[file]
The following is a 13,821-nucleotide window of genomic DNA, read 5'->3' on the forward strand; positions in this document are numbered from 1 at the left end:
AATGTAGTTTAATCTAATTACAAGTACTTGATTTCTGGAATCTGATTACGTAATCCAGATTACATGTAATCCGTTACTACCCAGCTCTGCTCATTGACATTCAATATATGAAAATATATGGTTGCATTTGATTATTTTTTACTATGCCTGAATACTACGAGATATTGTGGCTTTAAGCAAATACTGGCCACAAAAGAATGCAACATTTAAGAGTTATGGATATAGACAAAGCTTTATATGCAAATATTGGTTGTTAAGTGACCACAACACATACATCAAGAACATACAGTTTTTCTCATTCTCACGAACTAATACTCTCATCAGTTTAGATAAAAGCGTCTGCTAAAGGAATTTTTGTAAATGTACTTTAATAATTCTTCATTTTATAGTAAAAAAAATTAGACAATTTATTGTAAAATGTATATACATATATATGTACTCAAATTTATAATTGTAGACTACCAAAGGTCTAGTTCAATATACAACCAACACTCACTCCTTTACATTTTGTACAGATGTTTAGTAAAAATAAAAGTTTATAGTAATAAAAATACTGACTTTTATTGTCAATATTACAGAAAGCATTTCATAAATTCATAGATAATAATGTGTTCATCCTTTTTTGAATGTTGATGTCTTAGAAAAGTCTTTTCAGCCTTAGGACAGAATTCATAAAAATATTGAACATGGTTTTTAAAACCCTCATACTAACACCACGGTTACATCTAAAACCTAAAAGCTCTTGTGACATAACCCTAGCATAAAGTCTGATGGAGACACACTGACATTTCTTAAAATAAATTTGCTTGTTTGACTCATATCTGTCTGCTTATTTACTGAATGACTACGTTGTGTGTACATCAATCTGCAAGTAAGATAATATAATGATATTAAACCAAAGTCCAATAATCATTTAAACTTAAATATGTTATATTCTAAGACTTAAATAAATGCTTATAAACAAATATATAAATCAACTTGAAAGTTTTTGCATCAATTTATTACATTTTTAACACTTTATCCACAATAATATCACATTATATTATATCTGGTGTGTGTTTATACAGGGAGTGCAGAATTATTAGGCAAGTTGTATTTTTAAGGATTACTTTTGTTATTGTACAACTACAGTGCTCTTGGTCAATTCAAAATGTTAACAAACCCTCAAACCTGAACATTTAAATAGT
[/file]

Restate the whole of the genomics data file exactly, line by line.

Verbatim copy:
The following is a 13,821-nucleotide window of genomic DNA, read 5'->3' on the forward strand; positions in this document are numbered from 1 at the left end:
AATGTAGTTTAATCTAATTACAAGTACTTGATTTCTGGAATCTGATTACGTAATCCAGATTACATGTAATCCGTTACTACCCAGCTCTGCTCATTGACATTCAATATATGAAAATATATGGTTGCATTTGATTATTTTTTACTATGCCTGAATACTACGAGATATTGTGGCTTTAAGCAAATACTGGCCACAAAAGAATGCAACATTTAAGAGTTATGGATATAGACAAAGCTTTATATGCAAATATTGGTTGTTAAGTGACCACAACACATACATCAAGAACATACAGTTTTTCTCATTCTCACGAACTAATACTCTCATCAGTTTAGATAAAAGCGTCTGCTAAAGGAATTTTTGTAAATGTACTTTAATAATTCTTCATTTTATAGTAAAAAAAATTAGACAATTTATTGTAAAATGTATATACATATATATGTACTCAAATTTATAATTGTAGACTACCAAAGGTCTAGTTCAATATACAACCAACACTCACTCCTTTACATTTTGTACAGATGTTTAGTAAAAATAAAAGTTTATAGTAATAAAAATACTGACTTTTATTGTCAATATTACAGAAAGCATTTCATAAATTCATAGATAATAATGTGTTCATCCTTTTTTGAATGTTGATGTCTTAGAAAAGTCTTTTCAGCCTTAGGACAGAATTCATAAAAATATTGAACATGGTTTTTAAAACCCTCATACTAACACCACGGTTACATCTAAAACCTAAAAGCTCTTGTGACATAACCCTAGCATAAAGTCTGATGGAGACACACTGACATTTCTTAAAATAAATTTGCTTGTTTGACTCATATCTGTCTGCTTATTTACTGAATGACTACGTTGTGTGTACATCAATCTGCAAGTAAGATAATATAATGATATTAAACCAAAGTCCAATAATCATTTAAACTTAAATATGTTATATTCTAAGACTTAAATAAATGCTTATAAACAAATATATAAATCAACTTGAAAGTTTTTGCATCAATTTATTACATTTTTAACACTTTATCCACAATAATATCACATTATATTATATCTGGTGTGTGTTTATACAGGGAGTGCAGAATTATTAGGCAAGTTGTATTTTTAAGGATTACTTTTGTTATTGTACAACTACAGTGCTCTTGGTCAATTCAAAATGTTAACAAACCCTCAAACCTGAACATTTAAATAGT